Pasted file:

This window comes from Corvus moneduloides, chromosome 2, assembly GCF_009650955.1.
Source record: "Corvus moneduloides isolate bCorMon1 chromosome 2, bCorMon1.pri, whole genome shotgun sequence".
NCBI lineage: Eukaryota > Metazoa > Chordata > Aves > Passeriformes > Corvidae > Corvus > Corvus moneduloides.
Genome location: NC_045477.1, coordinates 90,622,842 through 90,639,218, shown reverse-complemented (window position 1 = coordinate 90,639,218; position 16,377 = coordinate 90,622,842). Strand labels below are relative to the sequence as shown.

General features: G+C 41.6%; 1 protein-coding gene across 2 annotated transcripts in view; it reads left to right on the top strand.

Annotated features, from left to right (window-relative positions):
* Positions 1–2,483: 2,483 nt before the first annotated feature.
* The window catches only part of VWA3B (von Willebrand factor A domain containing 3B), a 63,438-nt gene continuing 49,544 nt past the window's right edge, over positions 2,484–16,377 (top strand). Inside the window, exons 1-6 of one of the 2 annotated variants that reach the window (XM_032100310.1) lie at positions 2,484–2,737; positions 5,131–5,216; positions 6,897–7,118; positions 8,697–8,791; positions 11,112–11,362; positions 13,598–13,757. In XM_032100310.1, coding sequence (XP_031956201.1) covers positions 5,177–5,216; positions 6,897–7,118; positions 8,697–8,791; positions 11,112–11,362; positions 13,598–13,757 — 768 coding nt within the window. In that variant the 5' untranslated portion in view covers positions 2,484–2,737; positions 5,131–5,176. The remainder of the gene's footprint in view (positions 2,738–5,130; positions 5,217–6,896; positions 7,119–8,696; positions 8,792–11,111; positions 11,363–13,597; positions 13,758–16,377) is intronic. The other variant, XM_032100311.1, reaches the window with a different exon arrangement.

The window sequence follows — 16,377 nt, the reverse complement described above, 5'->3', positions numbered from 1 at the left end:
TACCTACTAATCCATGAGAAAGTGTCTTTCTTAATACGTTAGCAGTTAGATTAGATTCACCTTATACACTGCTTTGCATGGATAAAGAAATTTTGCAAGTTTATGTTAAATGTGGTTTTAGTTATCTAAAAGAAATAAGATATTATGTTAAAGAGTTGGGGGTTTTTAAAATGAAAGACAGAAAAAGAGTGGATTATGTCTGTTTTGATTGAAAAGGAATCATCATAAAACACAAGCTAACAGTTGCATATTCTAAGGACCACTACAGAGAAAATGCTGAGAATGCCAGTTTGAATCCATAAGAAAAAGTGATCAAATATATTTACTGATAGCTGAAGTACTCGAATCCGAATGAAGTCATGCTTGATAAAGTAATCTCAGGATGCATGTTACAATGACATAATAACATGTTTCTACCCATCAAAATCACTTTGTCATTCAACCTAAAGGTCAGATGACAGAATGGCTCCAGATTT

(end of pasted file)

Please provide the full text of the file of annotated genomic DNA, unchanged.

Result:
This window comes from Corvus moneduloides, chromosome 2, assembly GCF_009650955.1.
Source record: "Corvus moneduloides isolate bCorMon1 chromosome 2, bCorMon1.pri, whole genome shotgun sequence".
NCBI lineage: Eukaryota > Metazoa > Chordata > Aves > Passeriformes > Corvidae > Corvus > Corvus moneduloides.
Genome location: NC_045477.1, coordinates 90,622,842 through 90,639,218, shown reverse-complemented (window position 1 = coordinate 90,639,218; position 16,377 = coordinate 90,622,842). Strand labels below are relative to the sequence as shown.

General features: G+C 41.6%; 1 protein-coding gene across 2 annotated transcripts in view; it reads left to right on the top strand.

Annotated features, from left to right (window-relative positions):
* Positions 1–2,483: 2,483 nt before the first annotated feature.
* The window catches only part of VWA3B (von Willebrand factor A domain containing 3B), a 63,438-nt gene continuing 49,544 nt past the window's right edge, over positions 2,484–16,377 (top strand). Inside the window, exons 1-6 of one of the 2 annotated variants that reach the window (XM_032100310.1) lie at positions 2,484–2,737; positions 5,131–5,216; positions 6,897–7,118; positions 8,697–8,791; positions 11,112–11,362; positions 13,598–13,757. In XM_032100310.1, coding sequence (XP_031956201.1) covers positions 5,177–5,216; positions 6,897–7,118; positions 8,697–8,791; positions 11,112–11,362; positions 13,598–13,757 — 768 coding nt within the window. In that variant the 5' untranslated portion in view covers positions 2,484–2,737; positions 5,131–5,176. The remainder of the gene's footprint in view (positions 2,738–5,130; positions 5,217–6,896; positions 7,119–8,696; positions 8,792–11,111; positions 11,363–13,597; positions 13,758–16,377) is intronic. The other variant, XM_032100311.1, reaches the window with a different exon arrangement.

The window sequence follows — 16,377 nt, the reverse complement described above, 5'->3', positions numbered from 1 at the left end:
TACCTACTAATCCATGAGAAAGTGTCTTTCTTAATACGTTAGCAGTTAGATTAGATTCACCTTATACACTGCTTTGCATGGATAAAGAAATTTTGCAAGTTTATGTTAAATGTGGTTTTAGTTATCTAAAAGAAATAAGATATTATGTTAAAGAGTTGGGGGTTTTTAAAATGAAAGACAGAAAAAGAGTGGATTATGTCTGTTTTGATTGAAAAGGAATCATCATAAAACACAAGCTAACAGTTGCATATTCTAAGGACCACTACAGAGAAAATGCTGAGAATGCCAGTTTGAATCCATAAGAAAAAGTGATCAAATATATTTACTGATAGCTGAAGTACTCGAATCCGAATGAAGTCATGCTTGATAAAGTAATCTCAGGATGCATGTTACAATGACATAATAACATGTTTCTACCCATCAAAATCACTTTGTCATTCAACCTAAAGGTCAGATGACAGAATGGCTCCAGATTT